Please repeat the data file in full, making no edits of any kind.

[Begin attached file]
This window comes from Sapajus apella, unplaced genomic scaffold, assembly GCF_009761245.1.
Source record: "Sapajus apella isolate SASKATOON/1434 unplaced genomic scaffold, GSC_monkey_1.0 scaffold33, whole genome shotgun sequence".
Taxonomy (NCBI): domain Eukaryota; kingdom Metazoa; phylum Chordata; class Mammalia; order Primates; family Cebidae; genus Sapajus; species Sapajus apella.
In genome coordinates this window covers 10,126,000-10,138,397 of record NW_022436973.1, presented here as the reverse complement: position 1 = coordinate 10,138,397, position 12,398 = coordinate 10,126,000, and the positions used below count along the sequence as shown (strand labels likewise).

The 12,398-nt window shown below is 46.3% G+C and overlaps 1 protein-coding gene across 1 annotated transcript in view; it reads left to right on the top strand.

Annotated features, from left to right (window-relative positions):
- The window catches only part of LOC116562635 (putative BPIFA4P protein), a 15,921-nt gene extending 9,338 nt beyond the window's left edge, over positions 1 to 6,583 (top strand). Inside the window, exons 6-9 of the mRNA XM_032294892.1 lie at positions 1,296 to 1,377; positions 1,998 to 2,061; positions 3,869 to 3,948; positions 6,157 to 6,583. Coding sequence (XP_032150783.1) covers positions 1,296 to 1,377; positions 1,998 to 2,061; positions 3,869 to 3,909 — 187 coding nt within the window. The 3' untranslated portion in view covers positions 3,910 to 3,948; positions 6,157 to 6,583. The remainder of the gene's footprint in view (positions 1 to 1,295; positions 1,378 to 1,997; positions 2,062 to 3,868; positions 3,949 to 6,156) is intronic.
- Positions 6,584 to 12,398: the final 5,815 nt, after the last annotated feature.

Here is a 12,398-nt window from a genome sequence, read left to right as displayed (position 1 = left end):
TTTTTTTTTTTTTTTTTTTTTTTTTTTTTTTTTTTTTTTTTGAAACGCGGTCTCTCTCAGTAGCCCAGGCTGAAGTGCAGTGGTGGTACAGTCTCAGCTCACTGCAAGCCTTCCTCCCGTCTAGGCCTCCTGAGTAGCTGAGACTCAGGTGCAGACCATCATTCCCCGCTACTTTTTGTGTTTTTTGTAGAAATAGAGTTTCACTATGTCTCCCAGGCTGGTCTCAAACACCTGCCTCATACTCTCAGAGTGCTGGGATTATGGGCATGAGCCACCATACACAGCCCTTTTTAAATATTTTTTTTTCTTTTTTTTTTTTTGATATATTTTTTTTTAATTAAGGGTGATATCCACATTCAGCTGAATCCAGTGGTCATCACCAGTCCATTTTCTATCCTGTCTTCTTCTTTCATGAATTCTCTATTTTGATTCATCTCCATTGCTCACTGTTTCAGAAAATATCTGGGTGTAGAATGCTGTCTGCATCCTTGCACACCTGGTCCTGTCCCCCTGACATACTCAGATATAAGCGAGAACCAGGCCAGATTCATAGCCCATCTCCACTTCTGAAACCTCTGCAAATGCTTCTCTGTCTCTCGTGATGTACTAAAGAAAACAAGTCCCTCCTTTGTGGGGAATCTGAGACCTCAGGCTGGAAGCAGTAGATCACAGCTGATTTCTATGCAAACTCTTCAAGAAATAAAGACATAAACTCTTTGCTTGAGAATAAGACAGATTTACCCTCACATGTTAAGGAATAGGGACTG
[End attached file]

This window comes from Sapajus apella, unplaced genomic scaffold, assembly GCF_009761245.1.
Source record: "Sapajus apella isolate SASKATOON/1434 unplaced genomic scaffold, GSC_monkey_1.0 scaffold33, whole genome shotgun sequence".
Taxonomy (NCBI): domain Eukaryota; kingdom Metazoa; phylum Chordata; class Mammalia; order Primates; family Cebidae; genus Sapajus; species Sapajus apella.
In genome coordinates this window covers 10,126,000-10,138,397 of record NW_022436973.1, presented here as the reverse complement: position 1 = coordinate 10,138,397, position 12,398 = coordinate 10,126,000, and the positions used below count along the sequence as shown (strand labels likewise).

The 12,398-nt window shown below is 46.3% G+C and overlaps 1 protein-coding gene across 1 annotated transcript in view; it reads left to right on the top strand.

Annotated features, from left to right (window-relative positions):
- The window catches only part of LOC116562635 (putative BPIFA4P protein), a 15,921-nt gene extending 9,338 nt beyond the window's left edge, over positions 1 to 6,583 (top strand). Inside the window, exons 6-9 of the mRNA XM_032294892.1 lie at positions 1,296 to 1,377; positions 1,998 to 2,061; positions 3,869 to 3,948; positions 6,157 to 6,583. Coding sequence (XP_032150783.1) covers positions 1,296 to 1,377; positions 1,998 to 2,061; positions 3,869 to 3,909 — 187 coding nt within the window. The 3' untranslated portion in view covers positions 3,910 to 3,948; positions 6,157 to 6,583. The remainder of the gene's footprint in view (positions 1 to 1,295; positions 1,378 to 1,997; positions 2,062 to 3,868; positions 3,949 to 6,156) is intronic.
- Positions 6,584 to 12,398: the final 5,815 nt, after the last annotated feature.

Here is a 12,398-nt window from a genome sequence, read left to right as displayed (position 1 = left end):
TTTTTTTTTTTTTTTTTTTTTTTTTTTTTTTTTTTTTTTTTGAAACGCGGTCTCTCTCAGTAGCCCAGGCTGAAGTGCAGTGGTGGTACAGTCTCAGCTCACTGCAAGCCTTCCTCCCGTCTAGGCCTCCTGAGTAGCTGAGACTCAGGTGCAGACCATCATTCCCCGCTACTTTTTGTGTTTTTTGTAGAAATAGAGTTTCACTATGTCTCCCAGGCTGGTCTCAAACACCTGCCTCATACTCTCAGAGTGCTGGGATTATGGGCATGAGCCACCATACACAGCCCTTTTTAAATATTTTTTTTTCTTTTTTTTTTTTTGATATATTTTTTTTTAATTAAGGGTGATATCCACATTCAGCTGAATCCAGTGGTCATCACCAGTCCATTTTCTATCCTGTCTTCTTCTTTCATGAATTCTCTATTTTGATTCATCTCCATTGCTCACTGTTTCAGAAAATATCTGGGTGTAGAATGCTGTCTGCATCCTTGCACACCTGGTCCTGTCCCCCTGACATACTCAGATATAAGCGAGAACCAGGCCAGATTCATAGCCCATCTCCACTTCTGAAACCTCTGCAAATGCTTCTCTGTCTCTCGTGATGTACTAAAGAAAACAAGTCCCTCCTTTGTGGGGAATCTGAGACCTCAGGCTGGAAGCAGTAGATCACAGCTGATTTCTATGCAAACTCTTCAAGAAATAAAGACATAAACTCTTTGCTTGAGAATAAGACAGATTTACCCTCACATGTTAAGGAATAGGGACTG